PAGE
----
Education

South Burlington board, teachers OK two-year contract

SOUTH BURLINGTON — The city’s school board approved a contract agreement with the teachers union Friday that ended months of negotiations and narrowly averted a strike planned for earlier in the week.

The deal was reached after hours of mediation Tuesday evening stretched into Wednesday morning, when the South Burlington Educators Association had voted to strike if a settlement wasn’t reached. The union ratified the preliminary agreement in a vote Wednesday.

“I think both parties worked hard to get to an agreement that reflected both parties’ needs,” said Elizabeth Fitzgerald, chair of the South Burlington School Board.

The two-year deal is retroactive to July 1 and goes through June 30, 2019.

As they had throughout the negotiations, the last-ditch talks this week focused on salary and health care, Fitzgerald said. A major sticking point was the board’s insistence on moving away from salary increases that provide larger raises based on seniority and educational attainment.

The union said those increases were crucial to ensuring teachers had a career path in the South Burlington School District. The board argued that they were weighted too heavily toward the most senior teachers, shortchanging newcomers.

In the deal, raises for the first year will be flat dollar amounts that don’t account for seniority, except for the most senior master’s-level teachers, who will receive smaller raises. On average, teachers will receive a $1,679 pay boost. Salary increases for the second year will revert back to the previous formula.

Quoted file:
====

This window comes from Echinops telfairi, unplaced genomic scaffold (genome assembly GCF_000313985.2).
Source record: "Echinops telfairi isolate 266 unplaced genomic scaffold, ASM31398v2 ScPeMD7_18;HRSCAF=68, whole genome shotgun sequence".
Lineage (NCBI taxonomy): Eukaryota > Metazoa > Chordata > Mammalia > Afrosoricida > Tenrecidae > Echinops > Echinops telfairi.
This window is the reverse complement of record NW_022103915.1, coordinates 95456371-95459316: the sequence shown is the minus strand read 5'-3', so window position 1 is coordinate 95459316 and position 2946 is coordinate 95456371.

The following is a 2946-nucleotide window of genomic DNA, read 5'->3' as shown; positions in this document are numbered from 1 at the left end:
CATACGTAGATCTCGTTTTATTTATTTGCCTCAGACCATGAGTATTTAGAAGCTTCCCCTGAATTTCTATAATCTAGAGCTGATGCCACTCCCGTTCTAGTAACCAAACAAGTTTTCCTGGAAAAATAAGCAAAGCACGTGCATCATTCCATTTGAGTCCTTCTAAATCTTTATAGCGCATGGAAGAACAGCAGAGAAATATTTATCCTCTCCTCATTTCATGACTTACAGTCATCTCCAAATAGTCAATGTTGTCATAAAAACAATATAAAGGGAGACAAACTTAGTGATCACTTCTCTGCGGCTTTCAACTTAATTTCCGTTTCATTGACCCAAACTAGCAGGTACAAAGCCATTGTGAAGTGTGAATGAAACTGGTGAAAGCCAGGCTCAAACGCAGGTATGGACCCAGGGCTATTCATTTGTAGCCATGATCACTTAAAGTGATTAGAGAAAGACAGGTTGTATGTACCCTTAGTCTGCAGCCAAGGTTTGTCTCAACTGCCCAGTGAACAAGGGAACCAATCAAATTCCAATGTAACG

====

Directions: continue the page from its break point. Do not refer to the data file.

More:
On health care, teachers will continue to pay 17 percent of premiums for the last six months of current health plans, and 20 percent once they transition to new lower-premium plans — the target set by Gov. Phil Scott and lawmakers in a budget deal earlier this year.

Fitzgerald said Act 85, the law reducing state education fund payments to districts based on anticipated health care savings, was one of several factors that made negotiations difficult.

Other complicating factors were pressure from residents, who rejected two school budgets before the district made $1.2 million in cuts; the need to hire a new teacher at Orchard School due to increased enrollment; and money spent moving the library to the University Mall.

The entire process, Fitzgerald said, was a “reflection of the dynamics in the public education funding system right now.”

The teachers union hadn’t issued a public statement about the agreement as of midday Friday.

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